When you think about the first week and a half of the Colorado Rockies' season, what comes to mind? Trevor Story and his home runs? Maybe DJ LeMahieu and his .464 batting average? What about the starting rotation and their league-worst 7.40 ERA? Did you hear Nolan Arenado had seven RBI last night? What about Carlos Gonzalez?
The Rockies' second longest-tenured and arguably most well-known player has somehow gotten off to a blistering hot start that nobody is talking about. Through his first eight games, CarGo is crushing the ball to the tune of a .394/.426/.788 slash line.
It isn't just the surface numbers that have made his early season production impressive, though. He's hitting the ball really hard. Harder than any other everyday starter in the league, in fact! We are still learning about what exactly what different batted ball velocities tell us, but one thing we can say for sure is that higher is better.
The fact that hitting the ball harder leads to better results isn't a new or groundbreaking concept. All of us already knew that. What is new is Statcast's ability to tell us precisely how hard a ball was hit and how that compares to a player's past performance as well as to the league as a whole. This tells us two things about CarGo's hot start.
One, there's nothing fluky about it. Back in January, MLB.com's Mike Petriello looked at the relationship between exit velocity and offensive success. What he found was that, while not a guarantee of success, higher exit velocity certainly helped. In fact, all of the top 20 in average exit velocity were above-average offensive players in 2015. To further illustrate this point, check out how much better the results are with top-tier exit velocity:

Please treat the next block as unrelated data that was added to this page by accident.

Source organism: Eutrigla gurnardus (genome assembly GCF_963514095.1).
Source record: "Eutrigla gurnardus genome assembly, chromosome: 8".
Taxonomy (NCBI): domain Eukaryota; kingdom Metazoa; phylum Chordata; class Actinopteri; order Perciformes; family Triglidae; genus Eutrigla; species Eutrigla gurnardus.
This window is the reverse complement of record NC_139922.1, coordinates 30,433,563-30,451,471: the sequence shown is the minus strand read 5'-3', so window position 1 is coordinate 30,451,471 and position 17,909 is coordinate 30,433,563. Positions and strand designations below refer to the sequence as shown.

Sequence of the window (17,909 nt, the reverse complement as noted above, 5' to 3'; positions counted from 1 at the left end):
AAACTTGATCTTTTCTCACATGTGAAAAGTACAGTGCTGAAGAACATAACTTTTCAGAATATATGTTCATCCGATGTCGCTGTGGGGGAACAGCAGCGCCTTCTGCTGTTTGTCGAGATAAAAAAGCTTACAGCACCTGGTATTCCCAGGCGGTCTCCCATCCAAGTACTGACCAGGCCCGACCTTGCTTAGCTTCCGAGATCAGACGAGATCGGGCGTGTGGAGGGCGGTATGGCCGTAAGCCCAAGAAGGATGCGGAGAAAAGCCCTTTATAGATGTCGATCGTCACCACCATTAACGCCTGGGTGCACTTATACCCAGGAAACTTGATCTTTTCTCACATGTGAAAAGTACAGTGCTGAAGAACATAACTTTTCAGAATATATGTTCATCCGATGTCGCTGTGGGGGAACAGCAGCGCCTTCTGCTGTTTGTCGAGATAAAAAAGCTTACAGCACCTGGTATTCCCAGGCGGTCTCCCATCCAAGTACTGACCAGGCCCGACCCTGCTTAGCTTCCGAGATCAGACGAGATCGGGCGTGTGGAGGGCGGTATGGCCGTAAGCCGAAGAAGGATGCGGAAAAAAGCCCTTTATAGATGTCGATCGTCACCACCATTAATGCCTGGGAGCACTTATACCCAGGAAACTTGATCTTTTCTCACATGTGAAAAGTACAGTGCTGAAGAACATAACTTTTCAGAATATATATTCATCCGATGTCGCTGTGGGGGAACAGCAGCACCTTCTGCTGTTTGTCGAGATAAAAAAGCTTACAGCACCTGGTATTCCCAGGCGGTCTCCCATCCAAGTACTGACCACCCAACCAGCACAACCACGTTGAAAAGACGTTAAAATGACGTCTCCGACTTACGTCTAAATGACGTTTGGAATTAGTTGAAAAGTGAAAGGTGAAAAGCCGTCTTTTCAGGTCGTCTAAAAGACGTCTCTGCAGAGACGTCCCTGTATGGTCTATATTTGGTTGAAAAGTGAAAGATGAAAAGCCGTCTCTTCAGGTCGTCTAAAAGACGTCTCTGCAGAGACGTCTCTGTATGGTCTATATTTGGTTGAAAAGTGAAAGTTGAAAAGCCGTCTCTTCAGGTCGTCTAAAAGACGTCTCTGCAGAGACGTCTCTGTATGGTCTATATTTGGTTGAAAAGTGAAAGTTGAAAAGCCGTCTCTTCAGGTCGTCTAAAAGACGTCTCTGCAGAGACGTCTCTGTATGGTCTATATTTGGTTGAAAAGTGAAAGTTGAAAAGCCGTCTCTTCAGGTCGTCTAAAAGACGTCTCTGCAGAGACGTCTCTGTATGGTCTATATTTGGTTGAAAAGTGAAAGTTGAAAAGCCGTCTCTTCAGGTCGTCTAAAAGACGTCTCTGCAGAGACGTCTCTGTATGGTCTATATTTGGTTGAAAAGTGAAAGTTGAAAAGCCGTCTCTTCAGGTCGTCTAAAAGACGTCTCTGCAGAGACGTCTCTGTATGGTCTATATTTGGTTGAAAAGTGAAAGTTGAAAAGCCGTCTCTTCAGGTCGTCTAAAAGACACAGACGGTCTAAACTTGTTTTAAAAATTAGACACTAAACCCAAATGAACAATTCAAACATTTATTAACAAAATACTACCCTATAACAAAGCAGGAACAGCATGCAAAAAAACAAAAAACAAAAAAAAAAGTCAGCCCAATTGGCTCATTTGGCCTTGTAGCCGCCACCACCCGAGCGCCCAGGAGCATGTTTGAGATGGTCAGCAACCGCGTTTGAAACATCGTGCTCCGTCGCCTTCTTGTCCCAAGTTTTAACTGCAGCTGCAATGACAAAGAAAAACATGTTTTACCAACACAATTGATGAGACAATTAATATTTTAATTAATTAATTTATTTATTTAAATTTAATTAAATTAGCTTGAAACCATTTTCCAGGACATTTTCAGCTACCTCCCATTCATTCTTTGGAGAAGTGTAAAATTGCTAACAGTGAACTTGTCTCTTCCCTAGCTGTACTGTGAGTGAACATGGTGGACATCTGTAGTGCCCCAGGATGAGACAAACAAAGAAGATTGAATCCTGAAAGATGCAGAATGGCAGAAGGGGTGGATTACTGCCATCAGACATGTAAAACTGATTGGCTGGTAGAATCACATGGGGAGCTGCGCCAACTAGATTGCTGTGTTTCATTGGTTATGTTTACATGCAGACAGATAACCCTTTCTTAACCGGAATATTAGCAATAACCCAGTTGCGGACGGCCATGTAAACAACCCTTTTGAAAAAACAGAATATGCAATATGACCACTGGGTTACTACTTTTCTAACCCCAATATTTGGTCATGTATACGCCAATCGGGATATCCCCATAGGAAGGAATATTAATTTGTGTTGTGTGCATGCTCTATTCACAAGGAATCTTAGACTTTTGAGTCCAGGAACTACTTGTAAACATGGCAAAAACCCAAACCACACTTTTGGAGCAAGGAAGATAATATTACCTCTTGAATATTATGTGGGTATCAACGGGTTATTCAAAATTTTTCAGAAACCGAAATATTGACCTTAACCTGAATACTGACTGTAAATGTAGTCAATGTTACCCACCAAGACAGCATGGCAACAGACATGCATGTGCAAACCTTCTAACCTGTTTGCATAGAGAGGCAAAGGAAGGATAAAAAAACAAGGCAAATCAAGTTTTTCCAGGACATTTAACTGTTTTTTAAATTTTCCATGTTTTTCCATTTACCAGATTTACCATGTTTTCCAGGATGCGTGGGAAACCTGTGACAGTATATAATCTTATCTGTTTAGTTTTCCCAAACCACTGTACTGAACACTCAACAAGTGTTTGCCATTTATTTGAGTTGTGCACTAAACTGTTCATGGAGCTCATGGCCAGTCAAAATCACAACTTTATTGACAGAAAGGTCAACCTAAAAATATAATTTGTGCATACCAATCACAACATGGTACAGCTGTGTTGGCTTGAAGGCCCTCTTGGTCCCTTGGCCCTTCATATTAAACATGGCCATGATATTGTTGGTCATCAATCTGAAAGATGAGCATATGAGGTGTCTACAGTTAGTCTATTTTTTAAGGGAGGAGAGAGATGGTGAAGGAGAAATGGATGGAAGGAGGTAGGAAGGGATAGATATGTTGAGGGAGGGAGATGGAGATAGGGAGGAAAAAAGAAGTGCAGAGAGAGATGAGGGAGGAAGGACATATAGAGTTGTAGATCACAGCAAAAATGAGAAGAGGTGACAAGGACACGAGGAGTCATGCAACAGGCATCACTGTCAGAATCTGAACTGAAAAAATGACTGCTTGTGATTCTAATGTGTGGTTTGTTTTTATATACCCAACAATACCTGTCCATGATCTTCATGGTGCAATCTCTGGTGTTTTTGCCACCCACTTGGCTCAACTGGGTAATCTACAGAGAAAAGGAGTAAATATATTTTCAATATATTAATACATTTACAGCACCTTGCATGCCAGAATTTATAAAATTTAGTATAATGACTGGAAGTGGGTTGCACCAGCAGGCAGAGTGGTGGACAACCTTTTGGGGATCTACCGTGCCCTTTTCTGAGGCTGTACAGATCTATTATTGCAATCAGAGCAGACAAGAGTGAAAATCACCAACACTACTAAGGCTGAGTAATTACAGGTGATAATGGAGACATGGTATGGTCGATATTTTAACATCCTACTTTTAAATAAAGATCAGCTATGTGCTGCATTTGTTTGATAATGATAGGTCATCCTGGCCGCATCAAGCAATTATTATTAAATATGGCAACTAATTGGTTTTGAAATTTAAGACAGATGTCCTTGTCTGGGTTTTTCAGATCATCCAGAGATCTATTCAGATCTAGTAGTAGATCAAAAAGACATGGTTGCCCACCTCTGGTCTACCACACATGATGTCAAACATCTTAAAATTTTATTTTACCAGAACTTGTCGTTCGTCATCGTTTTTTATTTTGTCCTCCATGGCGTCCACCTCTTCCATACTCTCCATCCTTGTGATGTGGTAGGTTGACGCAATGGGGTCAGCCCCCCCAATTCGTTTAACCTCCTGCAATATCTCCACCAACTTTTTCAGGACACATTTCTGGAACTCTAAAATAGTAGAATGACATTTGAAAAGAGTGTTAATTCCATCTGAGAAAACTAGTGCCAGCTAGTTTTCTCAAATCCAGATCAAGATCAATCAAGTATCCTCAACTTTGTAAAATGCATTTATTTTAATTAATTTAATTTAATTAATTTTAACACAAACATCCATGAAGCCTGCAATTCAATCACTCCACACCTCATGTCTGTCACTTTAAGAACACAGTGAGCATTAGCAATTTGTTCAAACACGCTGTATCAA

Several people have requested exit velocity breakdowns. Here's last years breakdown. Hit the ball hard kids... pic.twitter.com/HxZjv7Iro2— Daren Willman (@darenw) April 14, 2016
This doesn't mean we should expect CarGo to hit .394 all season, but it does mean he's likely back to being the offensive force we've grown accustomed to seeing outside of his injury-riddled 2014 and early 2015 seasons.
Speaking of those injuries, the second thing we can learn from Gonzalez's high exit velocity is that the ailments probably aren't affecting him anymore. Way back last June, Petriello also looked at the correlation between exit velocity and health. Andrew McCutchen and Hanley Ramirez were the case studies for this article, but the same principle applies to Gonzalez.
When players with established track records like these three do are struggling and may or may not be bothered by an injury, exit velocity can help to point us toward the truth. In Gonzalez's case, he was at or below league average exit velocity in five of the first 11 weeks of the 2015 season. In the 17 weeks since, his average exit velocity has been above league average 14 times, with the highest of those 17 coming in the first week of 2016.
Prior to the season, many believed that CarGo's days as a star player were over. So far in 2016, he's letting everyone know that reports of his demise were greatly exaggerated.